November 3, 1913
No more are the voters of Nelson to cut their fingers by trying to push ballot papers in rough-edged slits in bread cans, no more will the returning officers at election times be seen poking voting papers into the tins with slivers of wood, for the city of Nelson now owns about the most modern type of ballot boxes in existence.
With the aid of carpenters, a table with ballot boxes attached has been devised which is not only adaptable for the purpose but attractive in appearance. There are three boxes which rise some distance above the top of the table and extend to the floor. The boxes are attached to the table by a metallic clasp and are easily removable.
The result is a table and ballot box arrangement which is admirably suitable for its purpose and will hold more ballot papers than are likely to be voted at one booth at a Nelson election for some time to come.
November 6, 1913
Chocko-Mika, which is Chinook for “You Come,” was the name adopted by the committee for the big carnival which is to be held in Nelson next year and which it is proposed to advertise on such a scale that visitors will be brought from many points in Canada and the United States to take part in the festivities.
Kootenay Karnival and Carnagatta were the two other names selected by a special committee from 67 suggestions. A $25 prize was awarded for the winning suggestion.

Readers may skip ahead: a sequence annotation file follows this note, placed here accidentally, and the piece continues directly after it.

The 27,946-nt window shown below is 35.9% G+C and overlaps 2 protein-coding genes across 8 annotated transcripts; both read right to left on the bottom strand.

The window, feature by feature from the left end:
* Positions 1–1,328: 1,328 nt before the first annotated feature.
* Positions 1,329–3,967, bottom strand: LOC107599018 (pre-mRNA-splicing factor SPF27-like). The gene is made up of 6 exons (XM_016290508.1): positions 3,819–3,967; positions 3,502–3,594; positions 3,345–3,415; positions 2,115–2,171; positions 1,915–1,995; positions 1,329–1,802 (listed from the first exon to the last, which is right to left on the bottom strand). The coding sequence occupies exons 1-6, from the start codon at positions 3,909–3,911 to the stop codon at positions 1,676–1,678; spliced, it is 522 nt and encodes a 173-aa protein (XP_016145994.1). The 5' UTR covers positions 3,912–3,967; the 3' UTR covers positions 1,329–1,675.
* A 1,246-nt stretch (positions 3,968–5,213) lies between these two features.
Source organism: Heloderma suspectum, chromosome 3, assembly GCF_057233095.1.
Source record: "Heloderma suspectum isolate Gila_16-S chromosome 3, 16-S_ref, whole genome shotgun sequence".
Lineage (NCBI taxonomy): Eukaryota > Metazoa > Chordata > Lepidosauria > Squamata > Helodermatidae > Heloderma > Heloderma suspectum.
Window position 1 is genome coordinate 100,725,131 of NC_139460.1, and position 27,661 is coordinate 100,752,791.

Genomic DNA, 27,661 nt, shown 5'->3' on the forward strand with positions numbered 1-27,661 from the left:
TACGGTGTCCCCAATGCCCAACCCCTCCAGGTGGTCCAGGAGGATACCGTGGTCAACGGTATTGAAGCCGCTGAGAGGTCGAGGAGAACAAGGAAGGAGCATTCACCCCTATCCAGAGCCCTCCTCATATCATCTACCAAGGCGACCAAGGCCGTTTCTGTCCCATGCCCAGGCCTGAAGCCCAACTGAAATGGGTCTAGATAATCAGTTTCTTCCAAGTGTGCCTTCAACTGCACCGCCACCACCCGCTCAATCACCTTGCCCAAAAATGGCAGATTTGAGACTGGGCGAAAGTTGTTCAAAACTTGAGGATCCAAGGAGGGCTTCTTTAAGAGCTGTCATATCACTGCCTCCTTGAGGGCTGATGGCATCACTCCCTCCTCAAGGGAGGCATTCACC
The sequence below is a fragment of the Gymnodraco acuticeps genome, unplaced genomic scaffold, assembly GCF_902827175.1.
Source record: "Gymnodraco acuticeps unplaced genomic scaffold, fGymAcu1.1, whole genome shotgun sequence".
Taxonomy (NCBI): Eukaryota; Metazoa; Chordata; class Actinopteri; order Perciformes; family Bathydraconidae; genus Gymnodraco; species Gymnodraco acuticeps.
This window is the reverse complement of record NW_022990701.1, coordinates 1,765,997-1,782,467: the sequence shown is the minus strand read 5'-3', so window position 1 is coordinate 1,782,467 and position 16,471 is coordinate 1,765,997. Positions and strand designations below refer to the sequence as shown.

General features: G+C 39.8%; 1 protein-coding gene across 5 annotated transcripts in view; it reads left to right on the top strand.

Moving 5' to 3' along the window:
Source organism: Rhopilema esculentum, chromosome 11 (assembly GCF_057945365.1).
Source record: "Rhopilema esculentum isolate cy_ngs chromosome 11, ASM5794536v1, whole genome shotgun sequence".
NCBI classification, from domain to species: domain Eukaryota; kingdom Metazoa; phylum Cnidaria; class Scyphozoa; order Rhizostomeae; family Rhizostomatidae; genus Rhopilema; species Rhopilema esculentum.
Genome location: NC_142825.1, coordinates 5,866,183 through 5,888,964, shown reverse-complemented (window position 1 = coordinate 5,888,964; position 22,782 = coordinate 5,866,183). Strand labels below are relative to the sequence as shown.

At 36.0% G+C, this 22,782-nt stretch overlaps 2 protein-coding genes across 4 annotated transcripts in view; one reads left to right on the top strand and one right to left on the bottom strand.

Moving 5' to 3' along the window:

Steps are to be taken toward securing estimates of the cost of advertising in newspapers and by means of extensive billboard advertising, and various other publicity plans are under discussion. (note: spelling had changed to “Chah-Ko-Mika” by November 21 Daily News edition)
November 10, 1913
By the largest majority ever given a money bylaw in the city of Nelson, the property owners on Saturday voted to purchase for $50,000 the plant of the Nelson Coke & Gas Company and under agreement between the City Council and the Economical Apparatus Gas Construction Company of Toronto, the corporation will commence operation of the undertaking as a municipal enterprise on January 1.
The number of property owners who turned out to vote, as well as over four to one majority received by the bylaw, was a record. The number of votes cast was 494 and there were only four spoiled ballots. Practically every woman resident on the assessment roll turned out and voted and apparently most of them favoured the purchase of the plant.
November 24, 1913
Travellers coming from the Okanagan district to the Boundary via Oroville, Wash., or who make the trip in the opposite direction are being compelled to show vaccination certificates or to submit to vaccinations. This step is being taken on account of the existence of smallpox cases in Oroville, the Dominion Government having instructed the Canadian immigration inspectors to enforce the order to keep the disease out of British Columbia. A traveller who was at the Strathcona last night was displaying his vaccination certificate which permits him to enter this province either when coming from the Okanagan, to the Boundary or when making the trip in the opposite direction.
November 28, 1913
Tumbling down the mountain side a huge rock hit the Great Northern track between Mountain and Troup junction, just missed the locomotive and took the steps off the cars of the train as it passed. Feeling the shock or seeing the rock, the engineer pulled up the train in a few seconds and a brakeman gathered in the remnants of the steps and threw them aboard the train. Passengers felt a slight jar as the rock hit each series of steps and sliced them off.